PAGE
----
Hypertension is more frequent with advancing age and among non-Hispanic blacks and people with other underlying medical conditions such as obesity and diabetes. At this time, people whose only underlying medical condition is hypertension might be at increased risk for severe illness from COVID-19.
Many people with disabilities have diabetes, cancer, heart disease, or obesity. These conditions may put you at higher risk of severe illness due to COVID-19. Talk to your doctor about your health conditions that may put you at higher risk for getting very sick from COVID-19 and about getting a COVID-19 vaccine.
Although most people with COVID-19 get better within weeks of illness, some people experience post-COVID conditions. Post-COVID conditions are a wide range of new, returning, or ongoing health problems people can experience more than four weeks after first being infected with the virus that causes COVID-19.
A variety of neurological health complications have been shown to persist in some patients who recover from COVID-19. Some patients who recover from their illness may continue to experience neuropsychiatric issues, including fatigue, ‘fuzzy brain,’ or confusion.
Research suggests that up to half of people hospitalized with COVID-19 get an acute kidney injury. That’s a sudden case of kidney damage, and in some severe cases, kidney failure, that happens within hours or days. It causes waste to build up in your blood and can be deadly.Apr 30, 2021
Viruses attack the body by infecting cells directly. In the case of COVID-19, the virus primarily attacks the lungs. However, it can also cause your body to produce an overactive immune response which can lead to increased inflammation throughout the body.Aug 13, 2020
The risk of developing dangerous symptoms of COVID-19 may be increased in people who are older and also in people of any age who have other serious health problems — such as heart or lung conditions, weakened immune systems, obesity, or diabetes.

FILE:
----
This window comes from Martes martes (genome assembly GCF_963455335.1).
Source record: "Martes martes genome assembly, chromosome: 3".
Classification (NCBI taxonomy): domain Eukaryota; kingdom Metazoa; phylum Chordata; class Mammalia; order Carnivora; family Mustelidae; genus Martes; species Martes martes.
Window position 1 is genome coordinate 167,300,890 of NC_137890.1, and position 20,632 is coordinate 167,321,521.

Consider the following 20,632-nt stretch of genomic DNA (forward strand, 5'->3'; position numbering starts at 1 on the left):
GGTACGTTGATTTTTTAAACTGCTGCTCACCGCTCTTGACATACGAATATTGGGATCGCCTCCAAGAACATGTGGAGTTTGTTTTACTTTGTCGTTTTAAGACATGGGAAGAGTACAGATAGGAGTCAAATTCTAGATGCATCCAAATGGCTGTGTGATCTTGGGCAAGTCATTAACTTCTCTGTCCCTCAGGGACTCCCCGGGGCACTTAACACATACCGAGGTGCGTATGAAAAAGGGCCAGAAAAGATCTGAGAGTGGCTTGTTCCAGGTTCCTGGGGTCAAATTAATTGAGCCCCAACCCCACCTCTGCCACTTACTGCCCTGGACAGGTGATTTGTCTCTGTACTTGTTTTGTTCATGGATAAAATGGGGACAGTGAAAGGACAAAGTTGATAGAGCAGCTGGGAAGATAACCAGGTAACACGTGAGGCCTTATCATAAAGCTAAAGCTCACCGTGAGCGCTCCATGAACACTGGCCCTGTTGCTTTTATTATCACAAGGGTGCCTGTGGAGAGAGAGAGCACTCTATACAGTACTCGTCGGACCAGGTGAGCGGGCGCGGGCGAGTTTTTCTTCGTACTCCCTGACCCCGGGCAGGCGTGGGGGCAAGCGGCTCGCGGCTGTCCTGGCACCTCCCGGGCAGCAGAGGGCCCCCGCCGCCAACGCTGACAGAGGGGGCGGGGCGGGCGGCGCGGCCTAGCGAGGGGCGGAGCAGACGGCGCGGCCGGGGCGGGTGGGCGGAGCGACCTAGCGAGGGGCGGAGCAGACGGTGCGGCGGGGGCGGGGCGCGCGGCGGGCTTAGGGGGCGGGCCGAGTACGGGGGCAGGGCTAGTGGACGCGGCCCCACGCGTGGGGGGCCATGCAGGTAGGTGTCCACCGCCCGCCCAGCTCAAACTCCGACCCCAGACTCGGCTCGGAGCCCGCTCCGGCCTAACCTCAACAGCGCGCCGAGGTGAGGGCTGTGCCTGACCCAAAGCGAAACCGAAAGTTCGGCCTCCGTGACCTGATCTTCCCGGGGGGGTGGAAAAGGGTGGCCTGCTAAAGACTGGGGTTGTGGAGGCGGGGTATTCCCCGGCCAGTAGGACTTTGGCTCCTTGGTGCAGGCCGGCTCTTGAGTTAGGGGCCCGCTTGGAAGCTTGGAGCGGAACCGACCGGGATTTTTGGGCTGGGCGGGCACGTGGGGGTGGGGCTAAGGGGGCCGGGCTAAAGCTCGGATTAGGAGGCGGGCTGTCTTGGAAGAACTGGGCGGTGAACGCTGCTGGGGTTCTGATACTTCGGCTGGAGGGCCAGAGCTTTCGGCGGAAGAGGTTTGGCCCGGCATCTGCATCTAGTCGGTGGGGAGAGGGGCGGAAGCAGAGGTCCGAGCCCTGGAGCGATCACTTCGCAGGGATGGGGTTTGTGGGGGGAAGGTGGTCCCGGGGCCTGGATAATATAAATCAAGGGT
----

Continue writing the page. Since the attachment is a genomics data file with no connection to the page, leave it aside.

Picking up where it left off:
The most commonly reported side effects were pain at the injection site, tiredness, headache, muscle pain, chills, joint pain, and fever. Side effects typically started within two days of vaccination and resolved 1-2 day later.Sep 1, 2021
Answered by cardiologist and cardiovascular medicine expert Daniel Anderson, MD, PhD: So far, no data suggests that COVID-19 vaccines cause an increase in blood pressure. Remember that increased blood pressure after vaccination might not mean cause and effect. Jun 22, 2021
Coronavirus infection also affects the inner surfaces of veins and arteries, which can cause blood vessel inflammation, damage to very small vessels and blood clots, all of which can compromise blood flow to the heart or other parts of the body.
Imaging tests taken months after recovery from COVID-19 have shown lasting damage to the heart muscle, even in people who experienced only mild COVID-19 symptoms. This may increase the risk of heart failure or other heart complications in the future.
Some people with COVID-19 develop abnormal blood clots, including in the smallest blood vessels. The clots may also form in multiple places in the body, including in the lungs. This unusual clotting may cause different complications, including organ damage, heart attack and stroke.Apr 13, 2021
Heart conditions, including heart failure, coronary artery disease, cardiomyopathies, and pulmonary hypertension, put people at higher risk for severe illness from COVID-19. People with hypertension may be at an increased risk for severe illness from COVID-19 and should continue to take their medications as prescribed.
A full year has passed since the COVID-19 pandemic began, and the mind-boggling aftermath of the virus continues to confuse doctors and scientists. Particularly concerning for doctors and patients alike are lingering side effects, such as memory loss, reduced attention and an inability to think straight.Apr 26, 2021
After you have had COVID-19, if you are experiencing a rapid heartbeat or palpitations you should contact your doctor. A temporary increase in heart rate can be caused by a lot of different things, including dehydration. Make sure you are drinking enough fluids, especially if you have a fever.
It’s understandable to worry about a side effect involving the heart. But before choosing not to vaccinate, it’s important to look at the whole picture. Millions of doses of COVID-19 vaccine have been given, and there have only been 1,000 cases of heart inflammation. Jul 1, 2021
UCLA researchers are the first to create a version of COVID-19 in mice that shows how the disease damages organs other than the lungs. Using their model, the scientists discovered that the SARS-CoV-2 virus can shut down energy production in cells of the heart, kidneys, spleen and other organs.Dec 7, 2020
Coronavirus can also damage the heart directly, which can be especially risky if your heart is already weakened by the effects of high blood pressure. The virus may cause inflammation of the heart muscle called myocarditis, which makes it harder for the heart to pump.Aug 12, 2021